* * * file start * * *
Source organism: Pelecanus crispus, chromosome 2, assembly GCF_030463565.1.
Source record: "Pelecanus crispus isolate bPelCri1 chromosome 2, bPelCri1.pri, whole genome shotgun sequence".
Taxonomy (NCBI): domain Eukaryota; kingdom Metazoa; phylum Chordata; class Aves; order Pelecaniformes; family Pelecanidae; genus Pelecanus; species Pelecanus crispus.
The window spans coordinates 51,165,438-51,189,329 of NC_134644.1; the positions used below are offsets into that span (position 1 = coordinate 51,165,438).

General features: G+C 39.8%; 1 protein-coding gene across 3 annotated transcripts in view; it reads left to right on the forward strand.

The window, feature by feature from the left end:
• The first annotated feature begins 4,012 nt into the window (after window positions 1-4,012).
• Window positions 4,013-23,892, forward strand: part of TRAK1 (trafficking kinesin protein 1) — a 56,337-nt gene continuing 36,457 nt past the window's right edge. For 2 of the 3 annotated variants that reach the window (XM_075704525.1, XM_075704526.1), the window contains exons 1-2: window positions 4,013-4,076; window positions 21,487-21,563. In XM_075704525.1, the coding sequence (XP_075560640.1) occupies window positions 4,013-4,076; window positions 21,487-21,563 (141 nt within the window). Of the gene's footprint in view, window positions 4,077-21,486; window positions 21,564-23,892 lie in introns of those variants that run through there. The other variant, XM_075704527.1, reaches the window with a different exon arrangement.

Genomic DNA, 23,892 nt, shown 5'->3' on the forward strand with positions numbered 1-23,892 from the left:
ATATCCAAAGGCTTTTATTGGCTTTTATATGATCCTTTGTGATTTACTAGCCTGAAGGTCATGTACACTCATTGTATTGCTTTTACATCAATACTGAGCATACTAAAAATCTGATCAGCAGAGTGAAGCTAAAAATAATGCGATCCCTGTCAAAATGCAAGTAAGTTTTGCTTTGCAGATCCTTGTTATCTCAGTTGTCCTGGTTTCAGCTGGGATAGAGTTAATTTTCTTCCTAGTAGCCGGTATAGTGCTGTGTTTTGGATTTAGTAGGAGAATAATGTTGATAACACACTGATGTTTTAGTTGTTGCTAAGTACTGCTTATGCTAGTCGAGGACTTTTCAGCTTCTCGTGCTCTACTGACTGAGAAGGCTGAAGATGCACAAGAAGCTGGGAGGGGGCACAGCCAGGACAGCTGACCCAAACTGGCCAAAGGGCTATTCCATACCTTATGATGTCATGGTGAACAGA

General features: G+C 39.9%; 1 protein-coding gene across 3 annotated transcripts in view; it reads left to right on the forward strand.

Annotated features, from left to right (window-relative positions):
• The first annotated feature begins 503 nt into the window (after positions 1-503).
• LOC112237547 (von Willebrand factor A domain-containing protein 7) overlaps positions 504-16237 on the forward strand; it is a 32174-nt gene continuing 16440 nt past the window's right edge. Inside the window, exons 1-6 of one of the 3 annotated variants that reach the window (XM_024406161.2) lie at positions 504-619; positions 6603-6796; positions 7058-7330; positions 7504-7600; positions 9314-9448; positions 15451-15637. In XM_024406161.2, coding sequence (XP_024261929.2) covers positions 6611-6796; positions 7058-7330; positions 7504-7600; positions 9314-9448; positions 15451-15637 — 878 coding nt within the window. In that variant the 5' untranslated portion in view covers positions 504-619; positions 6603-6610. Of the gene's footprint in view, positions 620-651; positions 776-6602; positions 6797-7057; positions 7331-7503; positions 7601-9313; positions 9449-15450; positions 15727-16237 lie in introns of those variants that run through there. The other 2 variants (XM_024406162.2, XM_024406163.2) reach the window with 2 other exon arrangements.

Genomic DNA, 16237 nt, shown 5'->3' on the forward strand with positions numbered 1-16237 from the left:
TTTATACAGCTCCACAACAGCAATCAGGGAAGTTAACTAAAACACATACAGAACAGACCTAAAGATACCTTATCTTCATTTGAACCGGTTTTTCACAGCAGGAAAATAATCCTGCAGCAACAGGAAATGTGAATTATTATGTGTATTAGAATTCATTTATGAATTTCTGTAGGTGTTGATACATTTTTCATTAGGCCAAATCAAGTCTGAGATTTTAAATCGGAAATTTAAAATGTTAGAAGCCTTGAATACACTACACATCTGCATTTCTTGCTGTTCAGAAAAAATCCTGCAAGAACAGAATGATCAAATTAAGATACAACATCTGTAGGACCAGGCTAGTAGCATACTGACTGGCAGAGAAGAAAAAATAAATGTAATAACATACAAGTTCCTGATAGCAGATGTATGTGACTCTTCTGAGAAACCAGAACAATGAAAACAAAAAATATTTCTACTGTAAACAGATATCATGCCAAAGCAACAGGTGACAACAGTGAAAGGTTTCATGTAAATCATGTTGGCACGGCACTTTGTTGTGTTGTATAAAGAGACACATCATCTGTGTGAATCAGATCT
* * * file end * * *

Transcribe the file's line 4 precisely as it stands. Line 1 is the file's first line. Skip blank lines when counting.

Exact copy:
The window spans coordinates 51,165,438-51,189,329 of NC_134644.1; the positions used below are offsets into that span (position 1 = coordinate 51,165,438).